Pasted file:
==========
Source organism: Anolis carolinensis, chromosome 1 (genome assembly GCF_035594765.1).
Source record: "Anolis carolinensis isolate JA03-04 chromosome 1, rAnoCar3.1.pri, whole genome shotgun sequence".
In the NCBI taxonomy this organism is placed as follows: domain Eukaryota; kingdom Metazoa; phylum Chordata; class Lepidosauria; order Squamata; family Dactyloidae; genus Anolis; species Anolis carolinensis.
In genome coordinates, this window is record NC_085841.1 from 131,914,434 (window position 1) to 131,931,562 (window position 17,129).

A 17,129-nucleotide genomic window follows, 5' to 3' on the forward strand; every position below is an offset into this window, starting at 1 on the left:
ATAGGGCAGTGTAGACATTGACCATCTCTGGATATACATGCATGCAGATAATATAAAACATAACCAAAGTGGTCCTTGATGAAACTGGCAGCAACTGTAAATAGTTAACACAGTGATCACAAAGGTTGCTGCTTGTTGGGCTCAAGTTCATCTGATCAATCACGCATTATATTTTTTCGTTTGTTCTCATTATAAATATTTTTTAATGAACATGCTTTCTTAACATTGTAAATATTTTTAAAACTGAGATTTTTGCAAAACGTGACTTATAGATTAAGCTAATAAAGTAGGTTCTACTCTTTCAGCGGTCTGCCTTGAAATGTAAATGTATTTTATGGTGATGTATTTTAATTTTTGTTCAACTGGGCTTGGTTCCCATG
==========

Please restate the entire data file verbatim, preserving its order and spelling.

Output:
Source organism: Anolis carolinensis, chromosome 1 (genome assembly GCF_035594765.1).
Source record: "Anolis carolinensis isolate JA03-04 chromosome 1, rAnoCar3.1.pri, whole genome shotgun sequence".
In the NCBI taxonomy this organism is placed as follows: domain Eukaryota; kingdom Metazoa; phylum Chordata; class Lepidosauria; order Squamata; family Dactyloidae; genus Anolis; species Anolis carolinensis.
In genome coordinates, this window is record NC_085841.1 from 131,914,434 (window position 1) to 131,931,562 (window position 17,129).

A 17,129-nucleotide genomic window follows, 5' to 3' on the forward strand; every position below is an offset into this window, starting at 1 on the left:
ATAGGGCAGTGTAGACATTGACCATCTCTGGATATACATGCATGCAGATAATATAAAACATAACCAAAGTGGTCCTTGATGAAACTGGCAGCAACTGTAAATAGTTAACACAGTGATCACAAAGGTTGCTGCTTGTTGGGCTCAAGTTCATCTGATCAATCACGCATTATATTTTTTCGTTTGTTCTCATTATAAATATTTTTTAATGAACATGCTTTCTTAACATTGTAAATATTTTTAAAACTGAGATTTTTGCAAAACGTGACTTATAGATTAAGCTAATAAAGTAGGTTCTACTCTTTCAGCGGTCTGCCTTGAAATGTAAATGTATTTTATGGTGATGTATTTTAATTTTTGTTCAACTGGGCTTGGTTCCCATG